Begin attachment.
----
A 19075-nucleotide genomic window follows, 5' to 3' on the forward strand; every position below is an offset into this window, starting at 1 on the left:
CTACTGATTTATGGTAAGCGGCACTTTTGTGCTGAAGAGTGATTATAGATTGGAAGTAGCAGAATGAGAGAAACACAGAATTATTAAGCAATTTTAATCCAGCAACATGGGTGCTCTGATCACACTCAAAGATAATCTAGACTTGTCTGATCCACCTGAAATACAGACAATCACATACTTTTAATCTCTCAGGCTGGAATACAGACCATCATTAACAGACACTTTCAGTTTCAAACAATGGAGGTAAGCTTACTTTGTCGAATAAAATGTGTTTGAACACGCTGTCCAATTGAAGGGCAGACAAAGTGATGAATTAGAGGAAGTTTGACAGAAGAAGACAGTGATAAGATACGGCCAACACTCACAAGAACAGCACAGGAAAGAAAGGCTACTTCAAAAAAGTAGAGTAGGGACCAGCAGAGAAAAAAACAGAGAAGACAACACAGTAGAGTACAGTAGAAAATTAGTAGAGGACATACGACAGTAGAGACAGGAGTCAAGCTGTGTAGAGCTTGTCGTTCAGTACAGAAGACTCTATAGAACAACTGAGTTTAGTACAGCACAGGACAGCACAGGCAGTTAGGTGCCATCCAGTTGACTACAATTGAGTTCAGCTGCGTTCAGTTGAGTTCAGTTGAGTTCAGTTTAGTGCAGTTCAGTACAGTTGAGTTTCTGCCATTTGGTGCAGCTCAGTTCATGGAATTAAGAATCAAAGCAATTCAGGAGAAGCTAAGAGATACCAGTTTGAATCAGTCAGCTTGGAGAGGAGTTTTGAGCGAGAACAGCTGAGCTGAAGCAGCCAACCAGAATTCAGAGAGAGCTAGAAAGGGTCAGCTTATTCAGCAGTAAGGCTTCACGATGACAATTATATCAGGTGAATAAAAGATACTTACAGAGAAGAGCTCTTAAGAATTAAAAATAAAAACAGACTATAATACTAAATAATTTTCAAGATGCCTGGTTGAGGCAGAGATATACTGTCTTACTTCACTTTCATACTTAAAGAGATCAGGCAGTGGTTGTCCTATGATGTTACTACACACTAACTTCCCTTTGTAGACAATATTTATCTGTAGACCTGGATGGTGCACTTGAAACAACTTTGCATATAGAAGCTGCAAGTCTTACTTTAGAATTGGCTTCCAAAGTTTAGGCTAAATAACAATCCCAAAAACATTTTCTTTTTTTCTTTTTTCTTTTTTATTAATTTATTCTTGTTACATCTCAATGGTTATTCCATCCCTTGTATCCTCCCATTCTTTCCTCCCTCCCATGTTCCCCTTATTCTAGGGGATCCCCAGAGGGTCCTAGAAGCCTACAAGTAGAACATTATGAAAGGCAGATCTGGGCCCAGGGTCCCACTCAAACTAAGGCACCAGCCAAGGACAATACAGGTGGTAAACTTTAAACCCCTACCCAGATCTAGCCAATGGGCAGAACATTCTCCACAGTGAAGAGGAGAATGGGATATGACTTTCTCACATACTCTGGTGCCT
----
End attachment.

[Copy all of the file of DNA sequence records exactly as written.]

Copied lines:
A 19075-nucleotide genomic window follows, 5' to 3' on the forward strand; every position below is an offset into this window, starting at 1 on the left:
CTACTGATTTATGGTAAGCGGCACTTTTGTGCTGAAGAGTGATTATAGATTGGAAGTAGCAGAATGAGAGAAACACAGAATTATTAAGCAATTTTAATCCAGCAACATGGGTGCTCTGATCACACTCAAAGATAATCTAGACTTGTCTGATCCACCTGAAATACAGACAATCACATACTTTTAATCTCTCAGGCTGGAATACAGACCATCATTAACAGACACTTTCAGTTTCAAACAATGGAGGTAAGCTTACTTTGTCGAATAAAATGTGTTTGAACACGCTGTCCAATTGAAGGGCAGACAAAGTGATGAATTAGAGGAAGTTTGACAGAAGAAGACAGTGATAAGATACGGCCAACACTCACAAGAACAGCACAGGAAAGAAAGGCTACTTCAAAAAAGTAGAGTAGGGACCAGCAGAGAAAAAAACAGAGAAGACAACACAGTAGAGTACAGTAGAAAATTAGTAGAGGACATACGACAGTAGAGACAGGAGTCAAGCTGTGTAGAGCTTGTCGTTCAGTACAGAAGACTCTATAGAACAACTGAGTTTAGTACAGCACAGGACAGCACAGGCAGTTAGGTGCCATCCAGTTGACTACAATTGAGTTCAGCTGCGTTCAGTTGAGTTCAGTTGAGTTCAGTTTAGTGCAGTTCAGTACAGTTGAGTTTCTGCCATTTGGTGCAGCTCAGTTCATGGAATTAAGAATCAAAGCAATTCAGGAGAAGCTAAGAGATACCAGTTTGAATCAGTCAGCTTGGAGAGGAGTTTTGAGCGAGAACAGCTGAGCTGAAGCAGCCAACCAGAATTCAGAGAGAGCTAGAAAGGGTCAGCTTATTCAGCAGTAAGGCTTCACGATGACAATTATATCAGGTGAATAAAAGATACTTACAGAGAAGAGCTCTTAAGAATTAAAAATAAAAACAGACTATAATACTAAATAATTTTCAAGATGCCTGGTTGAGGCAGAGATATACTGTCTTACTTCACTTTCATACTTAAAGAGATCAGGCAGTGGTTGTCCTATGATGTTACTACACACTAACTTCCCTTTGTAGACAATATTTATCTGTAGACCTGGATGGTGCACTTGAAACAACTTTGCATATAGAAGCTGCAAGTCTTACTTTAGAATTGGCTTCCAAAGTTTAGGCTAAATAACAATCCCAAAAACATTTTCTTTTTTTCTTTTTTCTTTTTTATTAATTTATTCTTGTTACATCTCAATGGTTATTCCATCCCTTGTATCCTCCCATTCTTTCCTCCCTCCCATGTTCCCCTTATTCTAGGGGATCCCCAGAGGGTCCTAGAAGCCTACAAGTAGAACATTATGAAAGGCAGATCTGGGCCCAGGGTCCCACTCAAACTAAGGCACCAGCCAAGGACAATACAGGTGGTAAACTTTAAACCCCTACCCAGATCTAGCCAATGGGCAGAACATTCTCCACAGTGAAGAGGAGAATGGGATATGACTTTCTCACATACTCTGGTGCCT